Love him or hate him, he is Lesotho’s undisputed Godfather of political dribbles; a high priest of mind control; a Machiavellian par excellence. With exceptional ease, he not only brainwashed the reportedly enlightened urban middle and upper classes; he became a demigod to many of Lesotho’s downtrodden. Consequently, many defended his indefensible errors. When IT eventually hit the fan, all faces except his were egged. But how did he successfully dribble so many “clever” souls? In typical cult victims’ craze, all naively equated his political stature with a panacea of Lesotho’s ills.
(d) Nqosa Mahao
A decorated legal academic turned politician; a man whose endearment to the public began transcending legal academia and administrative circles post the demise of his sibling, Lieutenant General Mahao. He was later elected Deputy Leader of the All Basotho Convention before spending the next year and a month fighting for acknowledgement by the leader. Saved only by Prime Minister Majoro’s bell during the May of 2020, he became a Cabinet Minister only to be fired eleven months later before announcing a new political party.
Purely on the basis of his political trials and tribulations, a cult evolved around him many subscribers of which are Thabane’s former hero-worshippers. After being embarrassingly dribbled, this bitter horde left and got newly infatuated.
What then is illogical about these cult followings? It is that the issues that endear subscribers to the men at their respective centers have absolutely nothing substantive to do with, primarily, the reversal of Lesotho’s economic status. Every rallying call is purely rhetorical and strictly based on a love on first impressions basis.
HOW CAN BASOTHO RISE ABOVE THE MEDIOCRITY OF POLITICAL PERSONALITY CULTS
Nothing else can assist except the rational assessment (by the electorate) of each political candidate/party. What then must be the basis of this assessment; what exactly will make it rational? As opposed to the usual election manifestoes of naked populist statements, the electorate must assess each political party first on the basis of its policy document; a document that must primarily state in clear terms what it stands for i.e. its (political/economic) ideological leaning.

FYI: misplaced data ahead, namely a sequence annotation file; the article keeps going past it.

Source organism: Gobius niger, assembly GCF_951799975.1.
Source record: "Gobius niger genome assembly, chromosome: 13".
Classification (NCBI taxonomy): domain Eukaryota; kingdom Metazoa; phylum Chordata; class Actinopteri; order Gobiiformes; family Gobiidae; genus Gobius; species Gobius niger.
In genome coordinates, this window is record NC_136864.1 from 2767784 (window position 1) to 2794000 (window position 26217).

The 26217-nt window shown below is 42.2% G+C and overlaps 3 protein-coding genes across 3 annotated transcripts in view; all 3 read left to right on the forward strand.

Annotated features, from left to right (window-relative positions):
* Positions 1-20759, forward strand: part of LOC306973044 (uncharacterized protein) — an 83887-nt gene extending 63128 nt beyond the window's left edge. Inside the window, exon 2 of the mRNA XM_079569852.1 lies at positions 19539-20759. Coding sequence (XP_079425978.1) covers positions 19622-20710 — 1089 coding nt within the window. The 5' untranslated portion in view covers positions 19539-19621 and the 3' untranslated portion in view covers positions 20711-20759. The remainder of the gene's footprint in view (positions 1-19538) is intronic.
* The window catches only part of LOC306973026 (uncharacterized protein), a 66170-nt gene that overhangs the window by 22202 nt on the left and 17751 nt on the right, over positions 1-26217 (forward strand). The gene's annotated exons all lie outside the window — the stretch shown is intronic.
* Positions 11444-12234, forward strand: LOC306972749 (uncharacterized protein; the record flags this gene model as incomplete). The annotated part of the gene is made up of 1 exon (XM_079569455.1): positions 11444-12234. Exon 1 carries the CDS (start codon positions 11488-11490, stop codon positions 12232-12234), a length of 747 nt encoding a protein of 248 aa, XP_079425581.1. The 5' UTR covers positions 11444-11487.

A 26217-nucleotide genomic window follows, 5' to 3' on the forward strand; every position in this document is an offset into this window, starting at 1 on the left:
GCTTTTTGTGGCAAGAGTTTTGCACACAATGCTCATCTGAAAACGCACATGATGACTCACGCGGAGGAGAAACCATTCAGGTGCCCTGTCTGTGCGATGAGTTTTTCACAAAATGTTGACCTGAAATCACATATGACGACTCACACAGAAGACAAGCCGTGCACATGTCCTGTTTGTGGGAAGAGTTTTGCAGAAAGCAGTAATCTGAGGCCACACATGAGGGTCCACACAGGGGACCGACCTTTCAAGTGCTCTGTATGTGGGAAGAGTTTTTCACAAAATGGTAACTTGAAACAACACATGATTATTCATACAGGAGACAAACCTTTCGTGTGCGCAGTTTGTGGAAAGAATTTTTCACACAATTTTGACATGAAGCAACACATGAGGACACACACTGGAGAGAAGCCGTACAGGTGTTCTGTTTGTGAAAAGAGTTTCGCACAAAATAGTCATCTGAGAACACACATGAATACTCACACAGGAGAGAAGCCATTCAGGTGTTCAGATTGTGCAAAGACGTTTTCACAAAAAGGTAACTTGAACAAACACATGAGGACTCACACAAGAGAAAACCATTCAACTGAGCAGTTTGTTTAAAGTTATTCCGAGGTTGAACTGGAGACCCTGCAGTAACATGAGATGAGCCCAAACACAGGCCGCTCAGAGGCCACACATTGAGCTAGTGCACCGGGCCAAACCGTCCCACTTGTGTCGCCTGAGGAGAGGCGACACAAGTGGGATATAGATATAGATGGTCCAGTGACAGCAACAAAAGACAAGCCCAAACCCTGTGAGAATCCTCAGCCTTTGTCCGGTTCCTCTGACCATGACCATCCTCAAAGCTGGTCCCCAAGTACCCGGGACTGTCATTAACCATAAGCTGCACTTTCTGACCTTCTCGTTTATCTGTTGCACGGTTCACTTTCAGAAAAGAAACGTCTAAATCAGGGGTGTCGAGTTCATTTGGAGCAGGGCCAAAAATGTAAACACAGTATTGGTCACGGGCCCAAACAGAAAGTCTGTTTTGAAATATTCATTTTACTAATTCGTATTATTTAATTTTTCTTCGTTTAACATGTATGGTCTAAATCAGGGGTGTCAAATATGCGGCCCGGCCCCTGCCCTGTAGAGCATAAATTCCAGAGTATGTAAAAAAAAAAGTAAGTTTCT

It must thereafter, on the basis of its ideological leaning, explain in similarly clear terms how it will achieve each milestone of the overall journey towards a country’s developmental destiny. This is not rocket science. It is pure national economic/political/social developmental logic from a perspective of a participatory democratic society.
A society that must also be rational i.e. it must not be driven by a herd mentality. It must not be a sheepish nation mobilised by personality cults. On the contrary, it must be a nation that applies its mind to issues to make an informed decision as to the eligibility of a political candidate/party to take the country forward.
As an extension of the education system and in the ideal sense, the media is best placed to instill this virtue in the people but only if it divorces itself from being a public relations hub of politicians. Ideally, it must lean more towards being a catalyst in the breakdown of the prison walls of our cult induced dogmatism while inching us closer to robustly exercising our intellectual freedom in determining our own destiny.